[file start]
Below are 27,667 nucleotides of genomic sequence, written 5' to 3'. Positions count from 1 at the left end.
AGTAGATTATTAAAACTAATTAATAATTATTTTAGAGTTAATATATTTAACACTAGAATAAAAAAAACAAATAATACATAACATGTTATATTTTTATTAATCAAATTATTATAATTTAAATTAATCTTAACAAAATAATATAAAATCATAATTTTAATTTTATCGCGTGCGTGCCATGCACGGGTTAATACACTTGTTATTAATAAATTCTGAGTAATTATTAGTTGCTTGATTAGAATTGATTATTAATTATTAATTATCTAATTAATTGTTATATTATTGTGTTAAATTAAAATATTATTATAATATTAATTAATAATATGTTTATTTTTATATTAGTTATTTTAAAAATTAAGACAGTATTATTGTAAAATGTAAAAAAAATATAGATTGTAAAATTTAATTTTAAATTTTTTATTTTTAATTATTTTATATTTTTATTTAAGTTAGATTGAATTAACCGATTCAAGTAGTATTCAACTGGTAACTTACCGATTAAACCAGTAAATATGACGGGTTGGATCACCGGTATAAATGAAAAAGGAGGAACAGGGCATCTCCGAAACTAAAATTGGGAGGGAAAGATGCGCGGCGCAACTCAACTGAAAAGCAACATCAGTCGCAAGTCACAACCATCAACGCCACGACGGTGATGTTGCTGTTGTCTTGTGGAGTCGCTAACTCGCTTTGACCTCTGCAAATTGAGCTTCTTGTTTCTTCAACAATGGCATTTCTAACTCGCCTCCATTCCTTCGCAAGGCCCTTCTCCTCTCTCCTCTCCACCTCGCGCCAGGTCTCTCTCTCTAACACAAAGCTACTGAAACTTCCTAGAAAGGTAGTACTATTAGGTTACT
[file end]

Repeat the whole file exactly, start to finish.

Below are 27,667 nucleotides of genomic sequence, written 5' to 3'. Positions count from 1 at the left end.
AGTAGATTATTAAAACTAATTAATAATTATTTTAGAGTTAATATATTTAACACTAGAATAAAAAAAACAAATAATACATAACATGTTATATTTTTATTAATCAAATTATTATAATTTAAATTAATCTTAACAAAATAATATAAAATCATAATTTTAATTTTATCGCGTGCGTGCCATGCACGGGTTAATACACTTGTTATTAATAAATTCTGAGTAATTATTAGTTGCTTGATTAGAATTGATTATTAATTATTAATTATCTAATTAATTGTTATATTATTGTGTTAAATTAAAATATTATTATAATATTAATTAATAATATGTTTATTTTTATATTAGTTATTTTAAAAATTAAGACAGTATTATTGTAAAATGTAAAAAAAATATAGATTGTAAAATTTAATTTTAAATTTTTTATTTTTAATTATTTTATATTTTTATTTAAGTTAGATTGAATTAACCGATTCAAGTAGTATTCAACTGGTAACTTACCGATTAAACCAGTAAATATGACGGGTTGGATCACCGGTATAAATGAAAAAGGAGGAACAGGGCATCTCCGAAACTAAAATTGGGAGGGAAAGATGCGCGGCGCAACTCAACTGAAAAGCAACATCAGTCGCAAGTCACAACCATCAACGCCACGACGGTGATGTTGCTGTTGTCTTGTGGAGTCGCTAACTCGCTTTGACCTCTGCAAATTGAGCTTCTTGTTTCTTCAACAATGGCATTTCTAACTCGCCTCCATTCCTTCGCAAGGCCCTTCTCCTCTCTCCTCTCCACCTCGCGCCAGGTCTCTCTCTCTAACACAAAGCTACTGAAACTTCCTAGAAAGGTAGTACTATTAGGTTACT